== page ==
You are reading

Study: Paint flakes from 7-train stations contain dangerous levels of lead, pols call on MTA to rectify it

April 12, 2017 By Hannah Wulkan

Flakes of paint that are falling off some of the 7 train stations along Roosevelt Avenue contain 50-times the amount of allowable lead, according to union officials.

The District Council 9 International Union of Painters and Allied Trades took samples of the paint in February and found that the paint flakes showed lead levels at 244,000 parts per million, 48 times the threshold of 5,000 parts per million when lead abatement is typically required.

“Not only are these toxic paint chips falling onto the communities below, but what’s seeping into the soil could have effects for years to come,” said Councilman Daniel Dromm in a statement. “Forty-eight times the levels that would require lead abatement is cause for a public health crisis.”

A representative from District Council 9 pointed out that the paint chips are falling on to heavily populated areas, including schools and parks, which could lead to serious health issues within the community.

“The dilapidated 7 line servicing our Queens communities have long been an eyesore, but now we know that they’re also a serious health hazard.  The leaded paint chips is shedding over heavily populated streets like Roosevelt. Even more concerning is how extremely dangerous lead exposure is for children, and how much students rely on the 7 line to get to and from school,” said Assemblyman Francisco Moya in a statement, calling for a study of lead-related health issues in the community.

An MTA spokesperson said that it periodically inspects, scrapes and repaints all train structures, but did not answer questions specific to the 7 train or District Council 9’s findings. She also did not say when the 7 train structures were last scraped and repainted or when they were due for another update.

Moya, however, called on the City and MTA to propose a plan to scrape, prime and repaint the structures immediately in response to the study.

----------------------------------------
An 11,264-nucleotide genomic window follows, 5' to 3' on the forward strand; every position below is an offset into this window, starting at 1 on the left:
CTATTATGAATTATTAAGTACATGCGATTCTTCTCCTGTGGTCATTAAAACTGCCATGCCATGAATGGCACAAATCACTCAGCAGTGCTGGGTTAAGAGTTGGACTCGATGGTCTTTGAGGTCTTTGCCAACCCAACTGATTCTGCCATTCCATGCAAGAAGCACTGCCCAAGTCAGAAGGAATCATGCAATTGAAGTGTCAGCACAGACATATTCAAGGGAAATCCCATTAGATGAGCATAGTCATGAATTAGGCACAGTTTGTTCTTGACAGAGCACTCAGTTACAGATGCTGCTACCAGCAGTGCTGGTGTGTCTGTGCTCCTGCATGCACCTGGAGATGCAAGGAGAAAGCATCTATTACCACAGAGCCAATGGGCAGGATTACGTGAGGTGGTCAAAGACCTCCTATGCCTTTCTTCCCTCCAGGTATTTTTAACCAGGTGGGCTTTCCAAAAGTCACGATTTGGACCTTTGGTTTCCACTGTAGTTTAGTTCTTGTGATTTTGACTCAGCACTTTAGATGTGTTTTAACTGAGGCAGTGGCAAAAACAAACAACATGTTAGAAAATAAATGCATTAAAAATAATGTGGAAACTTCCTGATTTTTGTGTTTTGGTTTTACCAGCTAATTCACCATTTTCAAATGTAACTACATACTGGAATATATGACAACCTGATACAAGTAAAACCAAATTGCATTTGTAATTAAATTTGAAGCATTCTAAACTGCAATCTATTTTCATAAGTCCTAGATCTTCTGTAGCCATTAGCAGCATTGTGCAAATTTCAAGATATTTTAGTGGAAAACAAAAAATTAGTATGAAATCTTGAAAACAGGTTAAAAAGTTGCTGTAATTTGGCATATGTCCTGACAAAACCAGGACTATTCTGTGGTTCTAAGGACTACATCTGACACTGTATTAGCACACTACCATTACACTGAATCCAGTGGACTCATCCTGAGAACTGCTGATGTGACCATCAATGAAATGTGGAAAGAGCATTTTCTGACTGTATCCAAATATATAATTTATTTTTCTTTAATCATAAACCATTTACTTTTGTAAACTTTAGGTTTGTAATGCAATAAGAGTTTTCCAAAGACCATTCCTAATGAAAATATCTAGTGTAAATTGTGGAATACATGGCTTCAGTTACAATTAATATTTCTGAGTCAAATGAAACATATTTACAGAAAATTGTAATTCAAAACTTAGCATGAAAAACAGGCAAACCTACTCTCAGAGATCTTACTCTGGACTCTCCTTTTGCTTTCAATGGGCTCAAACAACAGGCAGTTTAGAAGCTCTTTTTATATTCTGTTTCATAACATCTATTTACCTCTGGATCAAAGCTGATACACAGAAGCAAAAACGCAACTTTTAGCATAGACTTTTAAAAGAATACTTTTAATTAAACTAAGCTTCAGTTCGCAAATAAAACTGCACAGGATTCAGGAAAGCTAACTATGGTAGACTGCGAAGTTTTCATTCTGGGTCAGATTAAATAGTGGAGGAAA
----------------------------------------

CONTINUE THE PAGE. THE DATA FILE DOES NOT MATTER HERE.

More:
email the author: news@queenspost.com

9 Comments

Click for Comments 
Anonymous

how come Danny Dromm isn’t getting involved with this — this includes his district also –

Reply
RY

I’ve driven under the elevated structures of most of the subway lines around the city. The #7 in Woodside, Jackson Hts, Elmhurst and western Corona is by far, the worst looking el. They painted the area from 111 St to Flushing only so it doesn’t look like an eyesore for CitiField and the annual US Open Tennis matches. I guess us regular folk don’t count. The reason for the high lead content is that the newer non-lead based paint applied 30 years ago has worn away and now the cracks in the older layers have allowed water to seep in and rust the steel underneath. In many places, the curled, peeling paint reveals gray bare metal which turns rust orange and red within a month. The entire el needs to be totally stripped, sandblasted to bare metal, structural weakenings caused by rust and corrosion fixed and immediately primed and painted. The Astoria and Jamaica el’s were done this way less than 5 years ago. Why was the #7 ignored? It looked far worse 5 years ago than the Astoria and Jamaica else ever did. Now it’s a disaster waiting to happen. All that money spent on new signals will be for naught if the el structurally fails and has to be closed for emergency repairs that could take weeks and months, never mind a potential wreck if a beam fails and misaligns the track.

Reply
Oscar